As I watched on my iPad, while getting my car serviced in suburban Chicago, one thing struck me immediately. Kimes knows her stuff. It was clear to me that she spent time preparing for this game. Her information was excellent. Kimes had in-depth knowledge of the camp battles for both teams and was very informed on what the teams did last season and needed to improve upon. She spoke confidently.
What also struck me, was that Kimes was not afraid of the moment that’s for sure. Although I would say early in the game, she did defer a lot to Talib. He wasn’t seizing the opportunity to “analyze” right after a play. Kimes though showed respect for a guy that played the game, allowing him to gather his thoughts. But you could tell that Talib respected her. He deferred to her a few times. In kind, Kimes would bring Talib back into the conversation, with on point questions, especially about the DB’s. His area of expertise. It was fun to hear the two work together. I did feel that most of the time, her information was better.
For example, in the second quarter Kimes began talking about the Rams running game. With Cam Akers out for the season, she said fans should keep an eye on who will be running the ball. She asked the question out loud about whether the Akers’ injury would cause a philosophy change in the Rams run game. She wondered if the style would be drastically different without Akers.
Kimes showed an ability to have a lot of fun in the booth. She joked in the 2nd quarter, after a replay showing a DB grabbing some of the receiver’s jersey. Talib and Kimes laughed about it, with Kimes stating, “I work with a lot of DB’s and I know better than to call that pass interference or holding.”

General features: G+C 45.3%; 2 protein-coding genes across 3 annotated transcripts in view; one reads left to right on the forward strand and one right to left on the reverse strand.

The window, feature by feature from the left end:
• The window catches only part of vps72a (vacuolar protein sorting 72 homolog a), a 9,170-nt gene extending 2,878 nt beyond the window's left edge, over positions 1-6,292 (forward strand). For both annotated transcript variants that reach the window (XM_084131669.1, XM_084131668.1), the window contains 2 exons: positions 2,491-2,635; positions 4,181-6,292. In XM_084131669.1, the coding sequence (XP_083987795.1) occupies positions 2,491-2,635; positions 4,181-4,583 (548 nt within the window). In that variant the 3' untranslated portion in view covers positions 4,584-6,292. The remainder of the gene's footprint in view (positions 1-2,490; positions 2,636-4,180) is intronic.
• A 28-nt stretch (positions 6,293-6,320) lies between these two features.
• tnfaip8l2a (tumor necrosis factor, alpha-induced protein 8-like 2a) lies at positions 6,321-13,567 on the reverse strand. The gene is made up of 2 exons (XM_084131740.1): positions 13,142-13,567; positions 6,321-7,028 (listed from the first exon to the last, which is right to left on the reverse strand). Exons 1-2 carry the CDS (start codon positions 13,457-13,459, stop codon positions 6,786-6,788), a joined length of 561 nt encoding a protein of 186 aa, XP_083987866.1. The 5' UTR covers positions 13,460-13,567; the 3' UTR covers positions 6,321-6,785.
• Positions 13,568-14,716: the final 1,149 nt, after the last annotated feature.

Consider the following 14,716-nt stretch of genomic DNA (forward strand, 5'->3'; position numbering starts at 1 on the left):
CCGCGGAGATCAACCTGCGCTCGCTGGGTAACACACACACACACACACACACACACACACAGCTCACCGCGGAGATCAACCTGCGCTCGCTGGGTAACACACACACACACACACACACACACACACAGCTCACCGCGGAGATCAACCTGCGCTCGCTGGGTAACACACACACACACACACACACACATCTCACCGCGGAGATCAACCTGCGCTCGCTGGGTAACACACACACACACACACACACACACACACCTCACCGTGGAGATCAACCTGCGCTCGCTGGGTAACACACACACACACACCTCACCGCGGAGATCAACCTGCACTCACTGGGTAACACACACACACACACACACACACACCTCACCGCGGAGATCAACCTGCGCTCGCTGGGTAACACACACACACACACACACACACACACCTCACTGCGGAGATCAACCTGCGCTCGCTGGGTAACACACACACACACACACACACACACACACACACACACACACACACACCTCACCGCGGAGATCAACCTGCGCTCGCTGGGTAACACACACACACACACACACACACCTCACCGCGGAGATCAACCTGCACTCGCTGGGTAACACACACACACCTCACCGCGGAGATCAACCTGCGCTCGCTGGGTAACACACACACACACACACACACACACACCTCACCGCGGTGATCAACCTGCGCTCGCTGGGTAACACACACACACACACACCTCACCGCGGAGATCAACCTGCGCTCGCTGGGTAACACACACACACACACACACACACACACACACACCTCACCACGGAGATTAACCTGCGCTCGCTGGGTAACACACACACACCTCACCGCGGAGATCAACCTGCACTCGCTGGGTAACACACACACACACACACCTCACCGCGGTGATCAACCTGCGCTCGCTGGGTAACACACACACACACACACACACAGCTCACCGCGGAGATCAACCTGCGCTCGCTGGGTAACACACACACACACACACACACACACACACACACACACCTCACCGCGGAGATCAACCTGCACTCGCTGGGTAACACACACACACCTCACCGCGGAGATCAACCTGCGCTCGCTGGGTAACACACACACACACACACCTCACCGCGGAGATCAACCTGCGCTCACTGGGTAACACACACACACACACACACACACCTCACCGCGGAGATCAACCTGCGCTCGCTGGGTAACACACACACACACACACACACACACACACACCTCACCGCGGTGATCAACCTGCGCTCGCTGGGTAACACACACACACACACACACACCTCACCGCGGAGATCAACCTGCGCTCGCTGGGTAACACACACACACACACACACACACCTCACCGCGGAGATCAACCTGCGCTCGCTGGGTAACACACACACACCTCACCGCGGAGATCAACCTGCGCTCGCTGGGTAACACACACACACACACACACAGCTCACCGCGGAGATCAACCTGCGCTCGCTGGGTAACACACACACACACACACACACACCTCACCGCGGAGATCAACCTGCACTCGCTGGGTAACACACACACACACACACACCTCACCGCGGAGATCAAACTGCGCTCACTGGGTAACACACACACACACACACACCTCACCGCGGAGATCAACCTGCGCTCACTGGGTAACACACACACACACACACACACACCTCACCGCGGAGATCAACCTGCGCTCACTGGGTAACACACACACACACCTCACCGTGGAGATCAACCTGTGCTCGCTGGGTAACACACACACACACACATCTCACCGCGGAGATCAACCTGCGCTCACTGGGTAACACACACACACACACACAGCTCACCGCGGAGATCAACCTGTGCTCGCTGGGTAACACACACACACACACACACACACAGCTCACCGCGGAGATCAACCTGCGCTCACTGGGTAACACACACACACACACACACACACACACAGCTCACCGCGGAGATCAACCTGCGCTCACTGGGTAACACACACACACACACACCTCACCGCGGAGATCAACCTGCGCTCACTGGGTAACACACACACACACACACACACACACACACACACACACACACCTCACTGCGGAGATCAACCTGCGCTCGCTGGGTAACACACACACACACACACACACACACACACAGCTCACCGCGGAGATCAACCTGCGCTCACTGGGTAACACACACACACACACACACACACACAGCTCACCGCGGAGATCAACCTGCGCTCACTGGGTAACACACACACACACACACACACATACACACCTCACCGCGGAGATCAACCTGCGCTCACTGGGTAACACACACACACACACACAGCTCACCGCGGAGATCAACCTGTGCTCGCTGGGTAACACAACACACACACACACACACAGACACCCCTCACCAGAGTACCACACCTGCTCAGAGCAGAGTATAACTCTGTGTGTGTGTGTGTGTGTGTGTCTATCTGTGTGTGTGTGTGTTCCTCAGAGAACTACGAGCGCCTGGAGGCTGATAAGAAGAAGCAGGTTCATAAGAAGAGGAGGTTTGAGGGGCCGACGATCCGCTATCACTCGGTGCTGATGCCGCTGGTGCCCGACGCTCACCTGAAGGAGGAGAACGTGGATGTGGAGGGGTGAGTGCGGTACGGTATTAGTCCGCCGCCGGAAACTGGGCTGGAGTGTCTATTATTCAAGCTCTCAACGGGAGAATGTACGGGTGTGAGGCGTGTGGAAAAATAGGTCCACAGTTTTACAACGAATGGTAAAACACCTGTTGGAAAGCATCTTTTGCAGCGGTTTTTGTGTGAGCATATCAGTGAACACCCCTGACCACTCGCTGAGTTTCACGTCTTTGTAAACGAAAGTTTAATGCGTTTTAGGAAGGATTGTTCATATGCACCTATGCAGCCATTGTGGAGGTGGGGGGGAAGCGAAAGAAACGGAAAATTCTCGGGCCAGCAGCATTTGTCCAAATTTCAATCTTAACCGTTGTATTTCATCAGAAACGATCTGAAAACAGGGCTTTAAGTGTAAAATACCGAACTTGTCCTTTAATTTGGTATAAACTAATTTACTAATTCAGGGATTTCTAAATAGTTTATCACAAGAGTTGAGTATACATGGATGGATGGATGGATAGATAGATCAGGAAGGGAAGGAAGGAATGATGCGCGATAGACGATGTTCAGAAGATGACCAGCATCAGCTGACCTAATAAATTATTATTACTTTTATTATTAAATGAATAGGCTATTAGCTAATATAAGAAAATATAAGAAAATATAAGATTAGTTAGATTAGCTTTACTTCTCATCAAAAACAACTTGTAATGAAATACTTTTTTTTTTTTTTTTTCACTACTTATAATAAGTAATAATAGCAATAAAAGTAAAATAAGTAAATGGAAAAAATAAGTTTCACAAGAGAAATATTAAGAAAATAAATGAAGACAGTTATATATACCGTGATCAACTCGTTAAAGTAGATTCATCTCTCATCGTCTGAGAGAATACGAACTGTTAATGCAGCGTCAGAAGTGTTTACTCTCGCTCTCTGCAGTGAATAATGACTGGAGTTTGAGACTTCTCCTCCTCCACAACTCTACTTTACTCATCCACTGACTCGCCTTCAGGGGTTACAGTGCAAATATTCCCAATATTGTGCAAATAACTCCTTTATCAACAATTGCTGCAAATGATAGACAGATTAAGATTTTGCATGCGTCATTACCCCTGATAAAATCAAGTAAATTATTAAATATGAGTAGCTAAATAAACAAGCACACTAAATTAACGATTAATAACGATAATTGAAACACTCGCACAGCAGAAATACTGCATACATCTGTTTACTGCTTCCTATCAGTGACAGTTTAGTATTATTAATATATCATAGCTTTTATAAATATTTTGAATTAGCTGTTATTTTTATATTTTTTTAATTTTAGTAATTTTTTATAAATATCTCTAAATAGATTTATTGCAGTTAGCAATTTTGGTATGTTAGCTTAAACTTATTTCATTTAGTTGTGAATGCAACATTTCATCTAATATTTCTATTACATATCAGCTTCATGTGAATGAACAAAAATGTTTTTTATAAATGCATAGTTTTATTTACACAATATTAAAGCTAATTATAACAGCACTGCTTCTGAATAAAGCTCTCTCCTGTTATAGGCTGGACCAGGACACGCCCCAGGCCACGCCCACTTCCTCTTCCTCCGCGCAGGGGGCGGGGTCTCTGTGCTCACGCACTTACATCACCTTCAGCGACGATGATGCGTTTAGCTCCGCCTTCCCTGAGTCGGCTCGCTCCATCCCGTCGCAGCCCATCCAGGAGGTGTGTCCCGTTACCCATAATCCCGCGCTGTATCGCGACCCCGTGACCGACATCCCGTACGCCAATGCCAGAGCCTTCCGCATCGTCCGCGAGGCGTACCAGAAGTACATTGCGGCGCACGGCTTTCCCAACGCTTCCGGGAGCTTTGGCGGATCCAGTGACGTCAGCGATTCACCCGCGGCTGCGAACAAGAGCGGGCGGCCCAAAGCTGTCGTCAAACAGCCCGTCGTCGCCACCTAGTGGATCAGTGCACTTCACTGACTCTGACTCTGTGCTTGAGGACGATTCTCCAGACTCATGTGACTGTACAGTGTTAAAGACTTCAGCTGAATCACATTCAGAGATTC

She told a few great stories too. One was about Chargers quarterback Chase Daniel and his bank account. Kimes mentioned that Daniel, after this season would have made 38.9-million dollars in his career. She added that he’s only started 5 games in the NFL. She capped it by saying, “Wow, his average (dollars) per throw is more than I make in a year.”
I enjoyed her information and the way she relayed it. Kimes certainly has a working knowledge of the schemes on defense and on offense, but the information was presented in a very digestible way. The info was very relatable and she wasn’t trying to overdo it. Meaning, she wasn’t saying, “look at me, I know my stuff and I am proving it to you by saying this.” Kudos to her for realizing that and sticking to her style and understanding of the situation.
If I had a criticism, it would be her ‘feel’ for the booth. It’s probably unfair because nobody ‘gets’ that dynamic right away. Plus, she’s only recently made the transition from writing to hosting and now to analyzing during a game. My biggest gripe is a small one in the grand scheme of things. Every once in a while, she would talk over referee Tony Corrente’s penalty calls, which shouldn’t happen. There were a few awkward moments and a few times where maybe things sounded a little forced. But that was early in the game and it got better as time went by.
The most awkward moment though was handled beautifully by Siciliano and Kimes. She went viral when she was trying to get into position for a booth shot. Kimes wasn’t completely seated when the director took the shot. When Siciliano said, “Hey look, we’re on camera.”, Kimes responded with “So are my pants.” The ability to laugh at herself is something to respect as well.